[Python-3000] PEP 3115: Actual use cases for odd metaclasses? Alternate syntax.

Michele Simionato michele.simionato at gmail.com
Mon Jan 14 06:17:21 CET 2008

On Jan 13, 2008 7:55 PM, Charles Merriam <charles.merriam at gmail.com> wrote:
> Sorry, if my Italian is non-existent.  Code is code however.
> Could you verify that the article covers:
> 1.   Complaints that __metaclass__ will be silently ignored in PEP 3115.
> My understanding from the last line of the Rational section is that
> this is undecided.

I dunno, in Python 3.0a2 the __metaclass__ hook is silently ignored.
In Python 3.0 final there could be a warning, or the warning  could be
at the level of the 2to3 code convention tool. In any case Python 3.0
is expected to break with the past, I am not complaining much here.

> 2.  Complaints that, without _prepare_, the __new__ operation will not
> know which order the items were declared, and that everyone will write
> ordered hash implementations.

Ordered dictionaries are useful for a variety of purposes, and there are already
lots of implementations out there. The use case for them in __prepare__
is very *very* minor. My complaint about the lack of an ordered dictionary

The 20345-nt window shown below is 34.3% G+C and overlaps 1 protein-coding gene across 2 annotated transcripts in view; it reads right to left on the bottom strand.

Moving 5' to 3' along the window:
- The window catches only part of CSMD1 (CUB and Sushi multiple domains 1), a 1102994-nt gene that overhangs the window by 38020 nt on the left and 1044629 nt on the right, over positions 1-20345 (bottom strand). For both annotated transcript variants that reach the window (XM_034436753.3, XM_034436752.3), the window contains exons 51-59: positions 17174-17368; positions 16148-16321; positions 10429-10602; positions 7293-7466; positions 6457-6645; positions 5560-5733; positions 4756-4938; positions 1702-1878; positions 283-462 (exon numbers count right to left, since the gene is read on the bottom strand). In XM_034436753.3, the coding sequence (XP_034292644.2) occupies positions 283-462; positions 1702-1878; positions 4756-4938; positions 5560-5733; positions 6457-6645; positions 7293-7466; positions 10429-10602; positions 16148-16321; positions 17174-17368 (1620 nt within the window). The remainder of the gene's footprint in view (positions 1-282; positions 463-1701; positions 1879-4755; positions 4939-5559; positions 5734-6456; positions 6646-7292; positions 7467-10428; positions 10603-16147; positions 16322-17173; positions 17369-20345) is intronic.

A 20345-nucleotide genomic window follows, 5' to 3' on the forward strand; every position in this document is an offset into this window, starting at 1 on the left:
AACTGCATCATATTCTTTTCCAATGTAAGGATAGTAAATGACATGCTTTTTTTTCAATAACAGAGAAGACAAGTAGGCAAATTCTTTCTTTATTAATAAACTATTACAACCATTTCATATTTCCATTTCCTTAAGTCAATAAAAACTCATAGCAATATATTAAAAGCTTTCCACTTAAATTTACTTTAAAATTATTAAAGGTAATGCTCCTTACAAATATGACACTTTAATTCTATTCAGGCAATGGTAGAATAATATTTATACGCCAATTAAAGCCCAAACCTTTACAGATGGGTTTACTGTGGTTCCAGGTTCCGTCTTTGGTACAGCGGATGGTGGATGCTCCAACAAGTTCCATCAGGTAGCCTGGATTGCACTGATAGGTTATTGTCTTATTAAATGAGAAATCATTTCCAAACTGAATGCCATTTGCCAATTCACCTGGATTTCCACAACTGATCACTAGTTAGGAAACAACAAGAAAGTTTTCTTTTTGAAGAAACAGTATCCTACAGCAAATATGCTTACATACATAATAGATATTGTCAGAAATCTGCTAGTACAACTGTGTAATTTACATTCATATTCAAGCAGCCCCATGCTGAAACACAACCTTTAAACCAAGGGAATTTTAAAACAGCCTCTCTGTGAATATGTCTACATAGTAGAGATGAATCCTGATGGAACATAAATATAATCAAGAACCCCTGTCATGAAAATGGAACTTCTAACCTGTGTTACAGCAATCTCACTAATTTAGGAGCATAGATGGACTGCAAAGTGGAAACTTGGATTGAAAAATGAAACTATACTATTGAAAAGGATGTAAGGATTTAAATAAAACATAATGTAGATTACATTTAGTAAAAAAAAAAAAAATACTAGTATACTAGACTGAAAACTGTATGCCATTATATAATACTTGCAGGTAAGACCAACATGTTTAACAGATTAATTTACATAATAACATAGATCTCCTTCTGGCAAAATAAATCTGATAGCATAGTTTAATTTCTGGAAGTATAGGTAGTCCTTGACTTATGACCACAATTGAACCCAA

in the standard library stands on its own, independently of metaclasses.

> You have a legitimate counter-argument that grouping the
> implementations of __add__ in the metaclass is cleaner than having
> them stand alone and be referenced in.   Is this your argument?

I am not sure if I understand you correctly.
In the paper I have a metaclass definining the methods
__new__, __eq__, __call__, __add__ and __repr__ in the class body.
In Python, the ability to define methods in the class body is purely
syntactic sugar. One
could just define the methods externally and attach them to the class
dictionary later on.
Or one could just have a single __new__ method taking a dictionary as argument
(even for ordinary classes) and setting all the methods, possibly with
a memoization mechanism,
since you don't want to reset all the methods at each instantiation.
However, everybody basically agrees that it is nicer to define the
methods in the class body
for ordinary classes, so why it should be different in metaclasses?
Special cases are not
special enough.

 Michele Simionato

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